Michael Battalio


Friday, January 22, 2016

Serious conversations (part 67): What is science - part 5

This series is a continuation of my conversations with an atheist friend of mine.  These are my edited responses from that conversation.  The sixty-third – sixty-ninth entries deal with the nature of science.

Part five continues what part four started by exploring examples of who is a scientist.

Is a lab tech a scientist?  If a tech is merely acting as a sophisticated machine, they cannot be a scientist.  Transferring samples from one place to another or pushing some buttons does not make one a scientist, but performing moderately complex tasks does.  I almost think I would have to be given examples of mundane lab tasks and explain each as science or not.  I’m not sure I can put into words a concise, general rule for if a task is science.  Following a rote procedure that is laid out is not contributing to science, but at some point even repetitive tasks with clearly defined procedures become science-like if they are complicated enough.  Perhaps I should say that repetitive tasks become science if they require independent thought and adaptability outside of established guidelines to perform.  But then I get the question how complex does a machine have to be where operating it becomes science in and of itself.  The techs in the control room of the LHC are scientists, right?  Or no?  I’m not sure.  Experimentation is the key; is the person developing the experiment and changing the methods based off of the observations or are they merely the tools others use to perform the experiment?  If they are the ones actively adapting their methodology according to observation then they are a scientist; if not, they are merely part of the instrumentation.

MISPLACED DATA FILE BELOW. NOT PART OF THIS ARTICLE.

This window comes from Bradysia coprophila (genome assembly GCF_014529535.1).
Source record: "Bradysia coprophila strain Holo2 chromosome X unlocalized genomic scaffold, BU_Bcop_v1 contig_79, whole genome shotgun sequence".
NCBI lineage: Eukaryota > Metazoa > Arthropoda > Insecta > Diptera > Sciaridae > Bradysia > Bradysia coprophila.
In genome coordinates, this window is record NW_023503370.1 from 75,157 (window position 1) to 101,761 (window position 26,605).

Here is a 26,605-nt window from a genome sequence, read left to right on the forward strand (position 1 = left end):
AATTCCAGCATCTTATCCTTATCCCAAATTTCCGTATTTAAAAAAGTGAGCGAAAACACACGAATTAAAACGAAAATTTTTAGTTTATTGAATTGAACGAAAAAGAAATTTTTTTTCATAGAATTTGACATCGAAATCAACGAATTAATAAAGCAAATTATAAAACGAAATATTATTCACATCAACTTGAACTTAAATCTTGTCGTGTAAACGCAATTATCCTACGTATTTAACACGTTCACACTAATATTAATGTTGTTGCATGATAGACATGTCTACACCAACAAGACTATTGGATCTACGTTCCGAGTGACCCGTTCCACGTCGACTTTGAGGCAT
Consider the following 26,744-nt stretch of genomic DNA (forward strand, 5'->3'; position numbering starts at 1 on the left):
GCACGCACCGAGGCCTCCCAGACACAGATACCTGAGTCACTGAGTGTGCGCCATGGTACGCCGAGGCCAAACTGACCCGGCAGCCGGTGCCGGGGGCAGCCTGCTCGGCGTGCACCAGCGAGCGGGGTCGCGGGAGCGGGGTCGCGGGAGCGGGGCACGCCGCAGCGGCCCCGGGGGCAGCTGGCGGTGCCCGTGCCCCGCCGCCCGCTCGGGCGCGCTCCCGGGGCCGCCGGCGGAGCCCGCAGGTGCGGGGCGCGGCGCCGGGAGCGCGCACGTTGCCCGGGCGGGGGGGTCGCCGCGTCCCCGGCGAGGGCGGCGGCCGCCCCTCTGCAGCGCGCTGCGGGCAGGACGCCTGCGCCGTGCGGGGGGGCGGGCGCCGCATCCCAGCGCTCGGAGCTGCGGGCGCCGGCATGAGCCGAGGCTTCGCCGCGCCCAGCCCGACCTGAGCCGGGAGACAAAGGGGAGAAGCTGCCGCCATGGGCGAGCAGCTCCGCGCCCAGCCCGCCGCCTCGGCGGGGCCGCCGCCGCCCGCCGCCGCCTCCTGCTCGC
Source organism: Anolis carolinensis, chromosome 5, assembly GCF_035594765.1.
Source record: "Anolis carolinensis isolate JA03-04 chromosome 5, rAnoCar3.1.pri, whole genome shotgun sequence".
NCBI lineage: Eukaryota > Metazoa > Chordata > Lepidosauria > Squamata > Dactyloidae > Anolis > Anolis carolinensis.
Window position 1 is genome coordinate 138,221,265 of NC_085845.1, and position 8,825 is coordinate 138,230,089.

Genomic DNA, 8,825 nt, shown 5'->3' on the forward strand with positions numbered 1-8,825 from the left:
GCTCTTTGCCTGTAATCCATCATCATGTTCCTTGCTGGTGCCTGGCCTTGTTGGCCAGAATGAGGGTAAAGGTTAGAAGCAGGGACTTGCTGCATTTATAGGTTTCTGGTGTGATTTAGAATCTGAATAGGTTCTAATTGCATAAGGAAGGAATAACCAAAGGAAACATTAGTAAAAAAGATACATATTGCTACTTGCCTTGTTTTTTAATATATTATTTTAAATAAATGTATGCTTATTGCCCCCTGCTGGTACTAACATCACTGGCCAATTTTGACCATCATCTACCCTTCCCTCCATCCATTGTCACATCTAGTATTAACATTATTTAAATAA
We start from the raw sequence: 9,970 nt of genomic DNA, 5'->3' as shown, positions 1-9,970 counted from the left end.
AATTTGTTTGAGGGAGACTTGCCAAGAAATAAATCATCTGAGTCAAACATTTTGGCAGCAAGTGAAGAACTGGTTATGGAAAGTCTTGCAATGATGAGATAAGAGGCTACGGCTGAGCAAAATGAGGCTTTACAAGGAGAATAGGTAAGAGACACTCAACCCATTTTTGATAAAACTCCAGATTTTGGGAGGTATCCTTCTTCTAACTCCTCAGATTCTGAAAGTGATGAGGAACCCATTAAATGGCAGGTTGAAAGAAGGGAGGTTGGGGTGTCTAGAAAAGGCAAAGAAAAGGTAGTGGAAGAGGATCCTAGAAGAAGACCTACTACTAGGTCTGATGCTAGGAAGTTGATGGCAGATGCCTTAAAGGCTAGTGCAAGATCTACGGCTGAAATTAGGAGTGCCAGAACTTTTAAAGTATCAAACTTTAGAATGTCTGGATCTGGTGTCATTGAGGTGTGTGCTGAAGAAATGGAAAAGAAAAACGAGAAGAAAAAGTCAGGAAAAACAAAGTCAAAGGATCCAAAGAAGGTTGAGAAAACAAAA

The complexity of science almost requires teams of people – a primary scientist with helpers around them that are quasi-scientists that contribute to the endeavor.  Are students of science scientists?  I would argue that grad students are scientists because even though they are doing the grunt work of a tech, they do it with the goal of learning.  And as I’ve said before, those who are performing their own personal science are still scientists.  They are learning the process of science, which I would call science.  I would argue that even the grunt undergrad laborer is also a scientist because of their intentions.  They are attempting to expand their own knowledge.  This is distinct from a lab worker who might only be working for the pay.  This leads me to speculate on levels of a scientist.  We sort of do it already.  A professor or research scientist at a government lab or private enterprise is at the top, followed by associate scientists/professors and so on, then post-docs, grad students, undergrads.  The professor is more of a scientist than an undergrad (within the same field).  This will lead us to part six.
 
2003-2016 Michael Battalio (michael[at]battalio.com)